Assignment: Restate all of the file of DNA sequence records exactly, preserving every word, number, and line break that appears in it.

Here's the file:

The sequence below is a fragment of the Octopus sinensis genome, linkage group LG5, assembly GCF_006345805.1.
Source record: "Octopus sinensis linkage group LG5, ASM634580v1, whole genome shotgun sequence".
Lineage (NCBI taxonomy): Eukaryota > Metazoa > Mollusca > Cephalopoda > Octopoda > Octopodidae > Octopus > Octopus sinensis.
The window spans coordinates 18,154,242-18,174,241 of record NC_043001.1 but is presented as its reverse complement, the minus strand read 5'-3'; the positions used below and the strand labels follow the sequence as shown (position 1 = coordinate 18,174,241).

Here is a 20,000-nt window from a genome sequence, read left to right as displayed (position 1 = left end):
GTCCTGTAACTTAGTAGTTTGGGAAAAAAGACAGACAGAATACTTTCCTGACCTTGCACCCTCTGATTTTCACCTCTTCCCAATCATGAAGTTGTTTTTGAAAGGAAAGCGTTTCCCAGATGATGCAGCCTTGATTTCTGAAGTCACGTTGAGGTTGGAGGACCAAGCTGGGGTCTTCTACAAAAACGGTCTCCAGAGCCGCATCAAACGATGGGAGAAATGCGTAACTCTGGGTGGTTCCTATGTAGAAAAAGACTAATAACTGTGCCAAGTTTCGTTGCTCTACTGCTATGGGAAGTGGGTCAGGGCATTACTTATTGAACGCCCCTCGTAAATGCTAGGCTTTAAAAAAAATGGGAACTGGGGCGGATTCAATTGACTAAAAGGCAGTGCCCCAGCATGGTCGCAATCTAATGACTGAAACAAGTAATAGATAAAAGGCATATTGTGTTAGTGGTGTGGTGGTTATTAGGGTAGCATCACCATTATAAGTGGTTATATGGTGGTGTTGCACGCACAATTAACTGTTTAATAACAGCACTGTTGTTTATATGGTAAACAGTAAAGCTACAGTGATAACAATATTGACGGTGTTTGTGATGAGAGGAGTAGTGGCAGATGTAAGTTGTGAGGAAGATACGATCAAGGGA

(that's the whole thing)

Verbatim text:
The sequence below is a fragment of the Octopus sinensis genome, linkage group LG5, assembly GCF_006345805.1.
Source record: "Octopus sinensis linkage group LG5, ASM634580v1, whole genome shotgun sequence".
Lineage (NCBI taxonomy): Eukaryota > Metazoa > Mollusca > Cephalopoda > Octopoda > Octopodidae > Octopus > Octopus sinensis.
The window spans coordinates 18,154,242-18,174,241 of record NC_043001.1 but is presented as its reverse complement, the minus strand read 5'-3'; the positions used below and the strand labels follow the sequence as shown (position 1 = coordinate 18,174,241).

Here is a 20,000-nt window from a genome sequence, read left to right as displayed (position 1 = left end):
GTCCTGTAACTTAGTAGTTTGGGAAAAAAGACAGACAGAATACTTTCCTGACCTTGCACCCTCTGATTTTCACCTCTTCCCAATCATGAAGTTGTTTTTGAAAGGAAAGCGTTTCCCAGATGATGCAGCCTTGATTTCTGAAGTCACGTTGAGGTTGGAGGACCAAGCTGGGGTCTTCTACAAAAACGGTCTCCAGAGCCGCATCAAACGATGGGAGAAATGCGTAACTCTGGGTGGTTCCTATGTAGAAAAAGACTAATAACTGTGCCAAGTTTCGTTGCTCTACTGCTATGGGAAGTGGGTCAGGGCATTACTTATTGAACGCCCCTCGTAAATGCTAGGCTTTAAAAAAAATGGGAACTGGGGCGGATTCAATTGACTAAAAGGCAGTGCCCCAGCATGGTCGCAATCTAATGACTGAAACAAGTAATAGATAAAAGGCATATTGTGTTAGTGGTGTGGTGGTTATTAGGGTAGCATCACCATTATAAGTGGTTATATGGTGGTGTTGCACGCACAATTAACTGTTTAATAACAGCACTGTTGTTTATATGGTAAACAGTAAAGCTACAGTGATAACAATATTGACGGTGTTTGTGATGAGAGGAGTAGTGGCAGATGTAAGTTGTGAGGAAGATACGATCAAGGGA